How the NBA’s new CBA affects the Philadelphia 76ers
After months of delay, the NBPA and the NBA finally have finally come to an agreement on terms for a new Collective Bargaining Agreement. The more time that passes, the more details about the new agreement that are starting to be revealed. With free agency around the corner, this is the perfect time to discuss those changes.
Currently, the Philadelphia 76ers are attempting to make their first Eastern Conference Finals appearance since the 2001 season. However, there is an elephant in the room that has tempered many fans’ expectations: James Harden’s upcoming free agency. After watching Harden tie his playoff career high in game 1 against the Boston Celtics, the apprehension has only grown. With Tyrese Maxey and De’Anthony Melton also due contract extensions that will be negotiated as soon as this summer, the terms of the new CBA give the Sixers some clarity with these important decisions to make.
Here are the essential terms of the agreement that affect the Sixers the most:
Tyrese Maxey’s rookie extension
In the current CBA, a player in the last year of their rookie contract could sign either a five year maximum deal, or up to a four year deal worth less than the maximum salary. For example, in the 2022 offseason, the Phoenix Suns failed to come to an agreement with DeAndre Ayton because they didn’t feel comfortable paying Ayton the five year $174 million deal that he was eligible for. As a result, Ayton tested restricted free agency and signed a four year $133 million deal with the Indiana Pacers. Ultimately, because Ayton was restricted, Phoenix was able to match the offer and signed Ayton at his four year maximum value and avoided paying him the fifth year that Ayton desired.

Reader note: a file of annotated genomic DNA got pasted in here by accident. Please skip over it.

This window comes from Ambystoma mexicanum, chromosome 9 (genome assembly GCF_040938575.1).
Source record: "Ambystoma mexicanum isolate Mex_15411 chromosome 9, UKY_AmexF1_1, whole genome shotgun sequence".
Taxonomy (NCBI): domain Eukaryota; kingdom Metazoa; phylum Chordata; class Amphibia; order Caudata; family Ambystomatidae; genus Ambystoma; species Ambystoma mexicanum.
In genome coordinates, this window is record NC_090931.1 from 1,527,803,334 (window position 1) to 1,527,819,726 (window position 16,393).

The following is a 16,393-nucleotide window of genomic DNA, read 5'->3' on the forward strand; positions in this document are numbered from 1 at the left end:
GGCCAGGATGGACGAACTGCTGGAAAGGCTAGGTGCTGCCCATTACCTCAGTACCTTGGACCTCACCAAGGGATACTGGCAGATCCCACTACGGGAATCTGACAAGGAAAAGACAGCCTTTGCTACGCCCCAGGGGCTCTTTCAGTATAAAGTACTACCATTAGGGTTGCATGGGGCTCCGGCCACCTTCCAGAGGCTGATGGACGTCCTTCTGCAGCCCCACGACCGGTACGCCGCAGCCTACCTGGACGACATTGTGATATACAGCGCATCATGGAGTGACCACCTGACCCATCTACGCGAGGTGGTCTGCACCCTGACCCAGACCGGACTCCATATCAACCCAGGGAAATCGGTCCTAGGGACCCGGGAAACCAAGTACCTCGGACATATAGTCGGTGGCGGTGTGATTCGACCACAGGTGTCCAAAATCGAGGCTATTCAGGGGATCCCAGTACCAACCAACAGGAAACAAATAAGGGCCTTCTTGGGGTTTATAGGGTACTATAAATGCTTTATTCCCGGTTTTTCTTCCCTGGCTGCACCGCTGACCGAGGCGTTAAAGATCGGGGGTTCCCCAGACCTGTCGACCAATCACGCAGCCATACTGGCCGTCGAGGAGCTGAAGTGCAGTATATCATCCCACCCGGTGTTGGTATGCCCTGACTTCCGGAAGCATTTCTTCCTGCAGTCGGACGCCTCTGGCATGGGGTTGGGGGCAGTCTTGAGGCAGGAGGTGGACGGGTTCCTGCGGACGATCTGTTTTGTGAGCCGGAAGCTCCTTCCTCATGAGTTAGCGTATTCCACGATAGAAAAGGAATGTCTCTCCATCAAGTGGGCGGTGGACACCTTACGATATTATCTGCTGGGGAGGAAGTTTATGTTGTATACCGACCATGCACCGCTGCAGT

Meanwhile, in the new CBA, eligible players may now sign for a fifth year without getting paid their maximum salary. This is where the new CBA actually helps the Sixers. With Tyrese Maxey due for a rookie extension, there are two recent examples of the type of money Maxey can expect. The first example is the Golden State Warriors’ Jordan Poole. Poole signed a four year deal up to $140 million; however, if you include just likely incentives it’s a 4/$128 million deal. The second example is the Miami Heat’s Tyler Herro. Herro signed a 4 year deal worth up to $130 million. If this is the range Maxey’s next deal is in, the Sixers would get an extra year of control given Maxey can sign a similar deal for five years rather than four.
For projection purposes, let’s say Maxey’s starting salary in year one of the extension is around $27 million, similar to Herro’s and Poole’s. That puts his projected five year rookie extension with 5% raises at 5/$149 million. As a result, this is the best case scenario for the Sixers, as they get to keep Maxey for an extra year without being required to pay him a full max contract.